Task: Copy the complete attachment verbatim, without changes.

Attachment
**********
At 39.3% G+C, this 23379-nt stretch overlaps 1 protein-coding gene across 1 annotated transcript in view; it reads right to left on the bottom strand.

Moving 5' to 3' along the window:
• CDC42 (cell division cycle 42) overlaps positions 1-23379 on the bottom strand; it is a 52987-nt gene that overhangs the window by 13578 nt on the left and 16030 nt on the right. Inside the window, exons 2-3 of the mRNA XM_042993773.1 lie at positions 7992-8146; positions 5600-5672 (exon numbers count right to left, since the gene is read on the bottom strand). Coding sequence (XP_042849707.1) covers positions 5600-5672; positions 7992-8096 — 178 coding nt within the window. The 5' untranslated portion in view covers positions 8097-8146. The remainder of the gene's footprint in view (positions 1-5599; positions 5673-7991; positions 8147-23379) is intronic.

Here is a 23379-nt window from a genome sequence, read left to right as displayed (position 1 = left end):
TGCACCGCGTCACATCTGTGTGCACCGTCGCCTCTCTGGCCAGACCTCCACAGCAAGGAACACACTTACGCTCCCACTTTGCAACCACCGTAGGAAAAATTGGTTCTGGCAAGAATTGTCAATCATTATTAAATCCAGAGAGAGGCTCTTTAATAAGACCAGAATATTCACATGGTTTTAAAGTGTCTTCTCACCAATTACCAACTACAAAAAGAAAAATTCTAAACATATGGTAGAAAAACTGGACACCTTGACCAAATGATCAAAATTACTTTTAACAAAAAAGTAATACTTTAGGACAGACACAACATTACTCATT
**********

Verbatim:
At 39.3% G+C, this 23379-nt stretch overlaps 1 protein-coding gene across 1 annotated transcript in view; it reads right to left on the bottom strand.

Moving 5' to 3' along the window:
• CDC42 (cell division cycle 42) overlaps positions 1-23379 on the bottom strand; it is a 52987-nt gene that overhangs the window by 13578 nt on the left and 16030 nt on the right. Inside the window, exons 2-3 of the mRNA XM_042993773.1 lie at positions 7992-8146; positions 5600-5672 (exon numbers count right to left, since the gene is read on the bottom strand). Coding sequence (XP_042849707.1) covers positions 5600-5672; positions 7992-8096 — 178 coding nt within the window. The 5' untranslated portion in view covers positions 8097-8146. The remainder of the gene's footprint in view (positions 1-5599; positions 5673-7991; positions 8147-23379) is intronic.

Here is a 23379-nt window from a genome sequence, read left to right as displayed (position 1 = left end):
TGCACCGCGTCACATCTGTGTGCACCGTCGCCTCTCTGGCCAGACCTCCACAGCAAGGAACACACTTACGCTCCCACTTTGCAACCACCGTAGGAAAAATTGGTTCTGGCAAGAATTGTCAATCATTATTAAATCCAGAGAGAGGCTCTTTAATAAGACCAGAATATTCACATGGTTTTAAAGTGTCTTCTCACCAATTACCAACTACAAAAAGAAAAATTCTAAACATATGGTAGAAAAACTGGACACCTTGACCAAATGATCAAAATTACTTTTAACAAAAAAGTAATACTTTAGGACAGACACAACATTACTCATT